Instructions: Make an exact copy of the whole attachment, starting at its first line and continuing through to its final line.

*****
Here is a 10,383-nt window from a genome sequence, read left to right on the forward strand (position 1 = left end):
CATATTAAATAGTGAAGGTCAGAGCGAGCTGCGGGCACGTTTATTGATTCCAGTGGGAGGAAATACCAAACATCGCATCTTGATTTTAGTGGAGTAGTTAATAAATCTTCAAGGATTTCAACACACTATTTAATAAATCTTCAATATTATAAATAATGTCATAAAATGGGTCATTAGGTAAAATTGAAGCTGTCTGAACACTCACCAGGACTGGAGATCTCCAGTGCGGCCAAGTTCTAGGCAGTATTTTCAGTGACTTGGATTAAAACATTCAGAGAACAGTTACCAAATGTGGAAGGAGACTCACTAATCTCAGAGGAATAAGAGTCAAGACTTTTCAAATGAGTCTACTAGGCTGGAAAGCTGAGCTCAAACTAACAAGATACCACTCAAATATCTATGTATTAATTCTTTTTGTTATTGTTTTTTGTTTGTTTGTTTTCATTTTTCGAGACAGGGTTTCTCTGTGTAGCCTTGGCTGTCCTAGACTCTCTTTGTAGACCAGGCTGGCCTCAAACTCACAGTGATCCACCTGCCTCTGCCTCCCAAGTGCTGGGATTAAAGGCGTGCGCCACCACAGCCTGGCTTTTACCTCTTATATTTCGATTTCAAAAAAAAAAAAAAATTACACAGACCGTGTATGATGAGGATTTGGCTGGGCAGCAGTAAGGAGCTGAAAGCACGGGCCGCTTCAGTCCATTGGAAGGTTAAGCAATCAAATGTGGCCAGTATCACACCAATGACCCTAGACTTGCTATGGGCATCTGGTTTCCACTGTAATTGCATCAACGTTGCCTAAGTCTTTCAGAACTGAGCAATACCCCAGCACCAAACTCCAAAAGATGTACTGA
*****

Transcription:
Here is a 10,383-nt window from a genome sequence, read left to right on the forward strand (position 1 = left end):
CATATTAAATAGTGAAGGTCAGAGCGAGCTGCGGGCACGTTTATTGATTCCAGTGGGAGGAAATACCAAACATCGCATCTTGATTTTAGTGGAGTAGTTAATAAATCTTCAAGGATTTCAACACACTATTTAATAAATCTTCAATATTATAAATAATGTCATAAAATGGGTCATTAGGTAAAATTGAAGCTGTCTGAACACTCACCAGGACTGGAGATCTCCAGTGCGGCCAAGTTCTAGGCAGTATTTTCAGTGACTTGGATTAAAACATTCAGAGAACAGTTACCAAATGTGGAAGGAGACTCACTAATCTCAGAGGAATAAGAGTCAAGACTTTTCAAATGAGTCTACTAGGCTGGAAAGCTGAGCTCAAACTAACAAGATACCACTCAAATATCTATGTATTAATTCTTTTTGTTATTGTTTTTTGTTTGTTTGTTTTCATTTTTCGAGACAGGGTTTCTCTGTGTAGCCTTGGCTGTCCTAGACTCTCTTTGTAGACCAGGCTGGCCTCAAACTCACAGTGATCCACCTGCCTCTGCCTCCCAAGTGCTGGGATTAAAGGCGTGCGCCACCACAGCCTGGCTTTTACCTCTTATATTTCGATTTCAAAAAAAAAAAAAAATTACACAGACCGTGTATGATGAGGATTTGGCTGGGCAGCAGTAAGGAGCTGAAAGCACGGGCCGCTTCAGTCCATTGGAAGGTTAAGCAATCAAATGTGGCCAGTATCACACCAATGACCCTAGACTTGCTATGGGCATCTGGTTTCCACTGTAATTGCATCAACGTTGCCTAAGTCTTTCAGAACTGAGCAATACCCCAGCACCAAACTCCAAAAGATGTACTGA